The exact cause of fibromyalgia pain is unknown.
However, researchers believe that a combination of genetic, environmental, and neurological factors may contribute to its development.
You may be more likely to develop fibromyalgia if you have a family history of the condition, have experienced physical or emotional trauma, have an infection, or have an autoimmune disease.
Abnormalities in the way the central nervous system processes pain signals may also play a role in fibromyalgia pain.
In people with fibromyalgia, the brain and spinal cord may interpret normal sensory stimuli as painful sensations. This may lead to an amplification of pain signals throughout the body, causing widespread pain and tenderness.
Other contributing factors
Other factors that may contribute to fibromyalgia pain include sleep disturbances, physical or emotional stress, and hormonal imbalances.
Poor sleep quality can affect pain thresholds and exacerbate symptoms. Physical or emotional stress can also trigger or worsen symptoms. Hormonal imbalances, such as those that occur during menopause, may also contribute to fibromyalgia pain.
New research suggests that certain changes in the brain chemistry of people with fibromyalgia pain may contribute to the development of the condition.
For instance, abnormal levels of neurotransmitters, such as serotonin and norepinephrine, which are involved in pain processing, mood regulation, and sleep, have been found in people with fibromyalgia pain.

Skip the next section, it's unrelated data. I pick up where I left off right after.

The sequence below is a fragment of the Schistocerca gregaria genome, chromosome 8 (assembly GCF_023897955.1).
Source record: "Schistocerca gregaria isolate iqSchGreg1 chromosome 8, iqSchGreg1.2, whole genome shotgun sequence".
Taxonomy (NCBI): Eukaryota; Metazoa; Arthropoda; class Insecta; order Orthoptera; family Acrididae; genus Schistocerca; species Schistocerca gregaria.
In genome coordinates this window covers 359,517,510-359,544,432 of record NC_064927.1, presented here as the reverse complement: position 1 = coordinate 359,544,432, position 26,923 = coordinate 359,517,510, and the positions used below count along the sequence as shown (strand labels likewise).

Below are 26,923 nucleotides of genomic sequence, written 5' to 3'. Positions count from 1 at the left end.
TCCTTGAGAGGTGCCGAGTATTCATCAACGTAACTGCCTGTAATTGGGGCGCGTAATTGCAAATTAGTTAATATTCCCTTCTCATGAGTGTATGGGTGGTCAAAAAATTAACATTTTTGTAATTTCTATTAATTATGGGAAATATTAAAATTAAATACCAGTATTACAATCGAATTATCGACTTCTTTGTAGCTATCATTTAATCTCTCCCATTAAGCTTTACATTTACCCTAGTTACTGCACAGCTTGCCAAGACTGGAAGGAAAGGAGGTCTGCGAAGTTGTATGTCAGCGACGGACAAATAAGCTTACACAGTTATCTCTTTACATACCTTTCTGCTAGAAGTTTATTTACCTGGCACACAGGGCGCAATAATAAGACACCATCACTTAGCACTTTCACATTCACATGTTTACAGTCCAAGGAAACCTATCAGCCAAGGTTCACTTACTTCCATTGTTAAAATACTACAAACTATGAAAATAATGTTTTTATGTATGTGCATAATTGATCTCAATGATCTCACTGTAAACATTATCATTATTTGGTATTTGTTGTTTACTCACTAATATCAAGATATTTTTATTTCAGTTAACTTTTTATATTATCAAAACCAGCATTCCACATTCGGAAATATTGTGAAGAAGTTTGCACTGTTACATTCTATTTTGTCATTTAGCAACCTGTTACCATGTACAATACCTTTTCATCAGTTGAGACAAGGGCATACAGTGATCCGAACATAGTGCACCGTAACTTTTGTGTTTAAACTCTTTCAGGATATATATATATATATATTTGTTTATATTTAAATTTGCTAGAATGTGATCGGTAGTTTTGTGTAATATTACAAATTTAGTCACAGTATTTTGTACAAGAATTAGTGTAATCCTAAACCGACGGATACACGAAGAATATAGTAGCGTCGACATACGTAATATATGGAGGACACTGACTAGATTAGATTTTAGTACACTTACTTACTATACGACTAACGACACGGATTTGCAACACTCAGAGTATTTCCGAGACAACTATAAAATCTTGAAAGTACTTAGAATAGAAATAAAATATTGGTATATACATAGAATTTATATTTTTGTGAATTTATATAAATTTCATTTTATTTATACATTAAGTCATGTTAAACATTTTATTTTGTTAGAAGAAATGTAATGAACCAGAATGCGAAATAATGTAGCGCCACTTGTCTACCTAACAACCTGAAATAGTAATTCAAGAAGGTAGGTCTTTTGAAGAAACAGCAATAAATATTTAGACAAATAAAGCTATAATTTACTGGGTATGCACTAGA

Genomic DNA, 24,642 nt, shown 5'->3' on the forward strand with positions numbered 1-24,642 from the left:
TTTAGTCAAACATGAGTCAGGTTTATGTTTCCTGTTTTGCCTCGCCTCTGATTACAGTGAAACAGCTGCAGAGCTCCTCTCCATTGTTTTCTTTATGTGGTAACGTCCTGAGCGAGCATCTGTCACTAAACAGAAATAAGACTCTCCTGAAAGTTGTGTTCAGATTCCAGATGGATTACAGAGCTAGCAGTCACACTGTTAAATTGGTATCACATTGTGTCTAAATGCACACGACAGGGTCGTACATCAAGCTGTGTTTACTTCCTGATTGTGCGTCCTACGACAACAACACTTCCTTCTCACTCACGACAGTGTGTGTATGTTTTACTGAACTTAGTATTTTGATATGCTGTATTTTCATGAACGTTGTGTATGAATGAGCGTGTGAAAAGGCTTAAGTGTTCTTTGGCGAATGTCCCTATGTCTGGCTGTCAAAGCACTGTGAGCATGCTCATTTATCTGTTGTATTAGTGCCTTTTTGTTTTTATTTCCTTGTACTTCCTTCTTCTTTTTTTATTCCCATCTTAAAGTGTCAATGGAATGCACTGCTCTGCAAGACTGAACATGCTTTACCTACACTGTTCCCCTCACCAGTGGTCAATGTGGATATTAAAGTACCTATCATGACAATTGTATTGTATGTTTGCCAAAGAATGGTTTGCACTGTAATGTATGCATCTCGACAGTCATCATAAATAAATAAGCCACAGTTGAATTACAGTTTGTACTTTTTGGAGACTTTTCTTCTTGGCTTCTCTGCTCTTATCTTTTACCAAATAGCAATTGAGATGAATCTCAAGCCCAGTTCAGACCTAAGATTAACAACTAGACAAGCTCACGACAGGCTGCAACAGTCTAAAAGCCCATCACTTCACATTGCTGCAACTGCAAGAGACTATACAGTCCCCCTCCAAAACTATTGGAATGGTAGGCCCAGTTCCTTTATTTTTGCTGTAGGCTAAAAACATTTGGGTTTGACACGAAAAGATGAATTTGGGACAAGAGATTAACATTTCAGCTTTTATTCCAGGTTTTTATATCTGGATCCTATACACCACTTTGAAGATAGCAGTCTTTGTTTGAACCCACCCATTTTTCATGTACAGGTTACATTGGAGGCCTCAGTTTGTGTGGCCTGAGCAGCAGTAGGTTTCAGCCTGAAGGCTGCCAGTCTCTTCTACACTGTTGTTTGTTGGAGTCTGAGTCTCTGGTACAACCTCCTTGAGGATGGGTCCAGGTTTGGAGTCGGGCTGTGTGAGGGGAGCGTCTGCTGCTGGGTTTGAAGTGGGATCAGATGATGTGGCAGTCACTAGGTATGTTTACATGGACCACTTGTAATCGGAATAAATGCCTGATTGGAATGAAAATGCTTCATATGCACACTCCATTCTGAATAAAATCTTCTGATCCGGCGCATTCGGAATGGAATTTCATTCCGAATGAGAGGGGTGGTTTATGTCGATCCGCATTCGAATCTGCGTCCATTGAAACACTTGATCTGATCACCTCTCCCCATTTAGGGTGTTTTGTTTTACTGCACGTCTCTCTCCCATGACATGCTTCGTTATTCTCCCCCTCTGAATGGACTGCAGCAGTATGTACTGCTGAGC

It’s important to note that while certain factors may increase your risk of developing fibromyalgia pain, the condition can still occur in anyone, regardless of age, gender, or ethnicity.
Physical or emotional trauma
Some experts believe fibromyalgia pain may be linked to physical or emotional trauma, such as car accidents, surgeries, or emotional abuse.
Trauma can trigger changes in the brain and the body’s stress response, leading to chronic pain and other symptoms.
It’s worth noting that fibromyalgia pain is often a diagnosis of exclusion, meaning that healthcare professionals typically rule out other conditions with similar symptoms before making a definitive diagnosis. Some conditions that can mimic fibromyalgia pain include hypothyroidism, rheumatoid arthritis, lupus, and multiple sclerosis.
If you are experiencing symptoms of fibromyalgia pain, it’s important to consult with a health professional for proper diagnosis and management of the condition.